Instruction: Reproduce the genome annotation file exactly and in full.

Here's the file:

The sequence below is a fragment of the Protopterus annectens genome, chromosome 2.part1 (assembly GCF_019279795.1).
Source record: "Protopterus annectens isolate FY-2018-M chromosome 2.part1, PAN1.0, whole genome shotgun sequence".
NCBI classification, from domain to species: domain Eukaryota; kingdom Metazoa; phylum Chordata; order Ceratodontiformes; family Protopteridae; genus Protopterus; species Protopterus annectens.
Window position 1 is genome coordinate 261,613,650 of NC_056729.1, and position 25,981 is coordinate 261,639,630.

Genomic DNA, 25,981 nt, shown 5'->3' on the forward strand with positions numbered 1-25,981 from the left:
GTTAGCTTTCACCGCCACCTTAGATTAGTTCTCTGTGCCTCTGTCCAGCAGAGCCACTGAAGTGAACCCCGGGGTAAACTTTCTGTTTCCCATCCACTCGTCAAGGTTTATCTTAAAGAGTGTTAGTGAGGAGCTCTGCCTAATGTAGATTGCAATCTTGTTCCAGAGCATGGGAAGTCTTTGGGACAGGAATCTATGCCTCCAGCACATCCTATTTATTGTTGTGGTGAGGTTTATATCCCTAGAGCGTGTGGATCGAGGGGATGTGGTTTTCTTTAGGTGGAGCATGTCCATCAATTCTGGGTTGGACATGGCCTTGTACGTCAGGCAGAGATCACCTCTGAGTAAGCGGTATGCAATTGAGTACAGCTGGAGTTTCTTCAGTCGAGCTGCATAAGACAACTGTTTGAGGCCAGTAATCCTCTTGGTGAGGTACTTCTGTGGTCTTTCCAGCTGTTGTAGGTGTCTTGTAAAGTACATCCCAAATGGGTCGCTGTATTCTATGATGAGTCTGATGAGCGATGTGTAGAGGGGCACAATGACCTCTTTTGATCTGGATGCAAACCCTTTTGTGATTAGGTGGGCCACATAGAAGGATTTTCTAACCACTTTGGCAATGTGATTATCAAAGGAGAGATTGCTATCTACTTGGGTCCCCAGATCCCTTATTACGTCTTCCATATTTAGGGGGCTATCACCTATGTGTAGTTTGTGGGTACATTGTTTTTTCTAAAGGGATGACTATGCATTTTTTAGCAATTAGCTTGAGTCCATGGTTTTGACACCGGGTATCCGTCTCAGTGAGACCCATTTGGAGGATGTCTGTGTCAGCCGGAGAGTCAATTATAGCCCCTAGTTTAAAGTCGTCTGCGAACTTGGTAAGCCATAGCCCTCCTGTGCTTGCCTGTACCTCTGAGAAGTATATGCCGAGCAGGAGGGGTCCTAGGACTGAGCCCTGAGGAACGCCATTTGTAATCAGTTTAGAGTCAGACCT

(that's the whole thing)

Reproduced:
The sequence below is a fragment of the Protopterus annectens genome, chromosome 2.part1 (assembly GCF_019279795.1).
Source record: "Protopterus annectens isolate FY-2018-M chromosome 2.part1, PAN1.0, whole genome shotgun sequence".
NCBI classification, from domain to species: domain Eukaryota; kingdom Metazoa; phylum Chordata; order Ceratodontiformes; family Protopteridae; genus Protopterus; species Protopterus annectens.
Window position 1 is genome coordinate 261,613,650 of NC_056729.1, and position 25,981 is coordinate 261,639,630.

Genomic DNA, 25,981 nt, shown 5'->3' on the forward strand with positions numbered 1-25,981 from the left:
GTTAGCTTTCACCGCCACCTTAGATTAGTTCTCTGTGCCTCTGTCCAGCAGAGCCACTGAAGTGAACCCCGGGGTAAACTTTCTGTTTCCCATCCACTCGTCAAGGTTTATCTTAAAGAGTGTTAGTGAGGAGCTCTGCCTAATGTAGATTGCAATCTTGTTCCAGAGCATGGGAAGTCTTTGGGACAGGAATCTATGCCTCCAGCACATCCTATTTATTGTTGTGGTGAGGTTTATATCCCTAGAGCGTGTGGATCGAGGGGATGTGGTTTTCTTTAGGTGGAGCATGTCCATCAATTCTGGGTTGGACATGGCCTTGTACGTCAGGCAGAGATCACCTCTGAGTAAGCGGTATGCAATTGAGTACAGCTGGAGTTTCTTCAGTCGAGCTGCATAAGACAACTGTTTGAGGCCAGTAATCCTCTTGGTGAGGTACTTCTGTGGTCTTTCCAGCTGTTGTAGGTGTCTTGTAAAGTACATCCCAAATGGGTCGCTGTATTCTATGATGAGTCTGATGAGCGATGTGTAGAGGGGCACAATGACCTCTTTTGATCTGGATGCAAACCCTTTTGTGATTAGGTGGGCCACATAGAAGGATTTTCTAACCACTTTGGCAATGTGATTATCAAAGGAGAGATTGCTATCTACTTGGGTCCCCAGATCCCTTATTACGTCTTCCATATTTAGGGGGCTATCACCTATGTGTAGTTTGTGGGTACATTGTTTTTTCTAAAGGGATGACTATGCATTTTTTAGCAATTAGCTTGAGTCCATGGTTTTGACACCGGGTATCCGTCTCAGTGAGACCCATTTGGAGGATGTCTGTGTCAGCCGGAGAGTCAATTATAGCCCCTAGTTTAAAGTCGTCTGCGAACTTGGTAAGCCATAGCCCTCCTGTGCTTGCCTGTACCTCTGAGAAGTATATGCCGAGCAGGAGGGGTCCTAGGACTGAGCCCTGAGGAACGCCATTTGTAATCAGTTTAGAGTCAGACCT